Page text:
This section demonstrates examples of NAT rules that manipulate the source address and ports of packets. Basic Source Address Translation Rule

Source address translation is useful when you need to let machines using private address space (for example, as defined in RFC 1918) access the Internet. The firewall manipulates the source address of IP packets to make them appear to come from one of the public addresses assigned to the firewall instead of coming from the actual, private address on the internal network.

In the following examples we will use a firewall object configured as follows:

Figure 7.14. 

The external interface of the firewall is eth0, it has a static IP address (this is an example address, normally external interface would have a publicly routable address).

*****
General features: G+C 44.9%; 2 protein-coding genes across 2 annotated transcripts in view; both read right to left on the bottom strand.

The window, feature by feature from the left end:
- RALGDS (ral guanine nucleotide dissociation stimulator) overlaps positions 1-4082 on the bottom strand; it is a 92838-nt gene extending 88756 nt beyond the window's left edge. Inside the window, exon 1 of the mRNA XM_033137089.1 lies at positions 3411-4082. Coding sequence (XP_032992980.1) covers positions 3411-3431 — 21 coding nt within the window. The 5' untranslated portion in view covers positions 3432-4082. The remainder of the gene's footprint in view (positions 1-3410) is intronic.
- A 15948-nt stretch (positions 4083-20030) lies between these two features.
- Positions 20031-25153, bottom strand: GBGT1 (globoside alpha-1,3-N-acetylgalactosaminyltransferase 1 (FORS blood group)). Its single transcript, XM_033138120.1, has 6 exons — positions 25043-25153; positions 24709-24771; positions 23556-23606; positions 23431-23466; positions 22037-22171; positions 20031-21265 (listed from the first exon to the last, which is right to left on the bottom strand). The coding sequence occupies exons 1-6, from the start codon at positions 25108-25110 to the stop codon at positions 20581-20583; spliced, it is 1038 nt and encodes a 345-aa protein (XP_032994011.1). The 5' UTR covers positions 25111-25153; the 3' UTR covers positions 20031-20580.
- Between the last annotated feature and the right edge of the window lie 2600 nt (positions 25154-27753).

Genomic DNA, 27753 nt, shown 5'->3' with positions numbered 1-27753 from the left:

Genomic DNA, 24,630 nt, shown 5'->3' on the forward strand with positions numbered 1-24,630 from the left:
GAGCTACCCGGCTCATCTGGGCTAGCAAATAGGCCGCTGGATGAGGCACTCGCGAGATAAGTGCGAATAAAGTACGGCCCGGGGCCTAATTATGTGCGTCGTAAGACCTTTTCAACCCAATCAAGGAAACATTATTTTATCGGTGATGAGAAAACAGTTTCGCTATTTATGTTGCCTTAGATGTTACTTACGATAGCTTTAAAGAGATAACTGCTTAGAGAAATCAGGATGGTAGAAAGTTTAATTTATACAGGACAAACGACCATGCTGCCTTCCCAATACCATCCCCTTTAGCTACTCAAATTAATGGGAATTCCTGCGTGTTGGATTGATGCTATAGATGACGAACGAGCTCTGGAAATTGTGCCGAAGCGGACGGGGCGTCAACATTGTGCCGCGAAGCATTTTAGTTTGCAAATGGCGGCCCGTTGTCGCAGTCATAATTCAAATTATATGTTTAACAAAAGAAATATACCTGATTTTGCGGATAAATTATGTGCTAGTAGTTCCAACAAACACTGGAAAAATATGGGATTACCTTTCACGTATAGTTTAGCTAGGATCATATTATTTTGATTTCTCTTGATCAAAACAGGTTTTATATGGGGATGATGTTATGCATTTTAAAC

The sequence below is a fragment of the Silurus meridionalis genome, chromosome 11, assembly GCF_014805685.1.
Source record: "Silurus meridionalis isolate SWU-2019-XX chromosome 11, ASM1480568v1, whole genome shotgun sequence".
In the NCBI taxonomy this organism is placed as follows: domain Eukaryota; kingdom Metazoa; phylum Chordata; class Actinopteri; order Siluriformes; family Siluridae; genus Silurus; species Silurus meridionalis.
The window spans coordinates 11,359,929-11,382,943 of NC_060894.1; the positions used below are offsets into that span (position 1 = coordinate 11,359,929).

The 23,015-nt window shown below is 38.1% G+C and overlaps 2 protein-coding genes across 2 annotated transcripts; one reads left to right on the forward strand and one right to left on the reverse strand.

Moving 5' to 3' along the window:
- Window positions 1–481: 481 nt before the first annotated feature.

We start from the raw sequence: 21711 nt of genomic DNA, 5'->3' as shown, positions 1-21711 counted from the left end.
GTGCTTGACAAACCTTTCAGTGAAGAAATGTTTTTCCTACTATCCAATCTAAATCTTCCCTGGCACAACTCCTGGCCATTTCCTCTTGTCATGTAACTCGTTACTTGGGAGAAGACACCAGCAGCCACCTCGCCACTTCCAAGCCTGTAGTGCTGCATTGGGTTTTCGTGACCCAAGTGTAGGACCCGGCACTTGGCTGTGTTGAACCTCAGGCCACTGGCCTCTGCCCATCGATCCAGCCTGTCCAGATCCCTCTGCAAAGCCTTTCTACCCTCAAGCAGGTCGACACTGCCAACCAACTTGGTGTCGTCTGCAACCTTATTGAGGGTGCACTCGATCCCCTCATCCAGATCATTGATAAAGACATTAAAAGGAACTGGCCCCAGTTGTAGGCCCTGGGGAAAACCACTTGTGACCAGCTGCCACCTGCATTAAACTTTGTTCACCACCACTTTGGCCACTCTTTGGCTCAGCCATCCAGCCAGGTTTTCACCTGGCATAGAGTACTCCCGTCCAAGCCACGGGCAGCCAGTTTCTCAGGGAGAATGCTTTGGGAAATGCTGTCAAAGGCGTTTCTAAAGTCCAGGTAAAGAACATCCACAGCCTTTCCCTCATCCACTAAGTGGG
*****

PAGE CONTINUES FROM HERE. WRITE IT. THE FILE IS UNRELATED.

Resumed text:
The simplest source address translation rule looks like this:

Figure 7.15. 

We put the interface of the firewall into Translated Src and an object representing the internal network in the Original Src element of the rule. This tells the firewall to replace the source address of packets that match the "Original" side of the rule with the address of the interface eth0.

This rule translates into the following simple iptables command:

# Rule 0 (NAT)
$IPTABLES -t nat -A POSTROUTING -o eth0  -s  \
    -j SNAT --to-source 


Note that Firewall Builder uses the chain POSTROUTING for the source address translation rules. It will use PREROUTING for the destination translation rules.

For PF, Firewall Builder uses nat rule:

# Rule  0 (NAT)
nat on en0 proto {tcp udp icmp} from to any -> 


Finally, for PIX, Firewall Builder knows to use global pool in combination with the "nat" command and automatically determines which interfaces to associate global and nat commands with:

! Rule  0 (NAT)
global (outside) 1 interface
access-list id43442X30286.0 permit ip  any 
nat (inside) 1 access-list id43442X30286.0 tcp 0 0


Note that the generated PIX configuration has been optimized and the "global" command takes address from the interface "outside" regardless of how this address is assigned, statically or dynamically. Source Address Translation Using Interface with Dynamic Address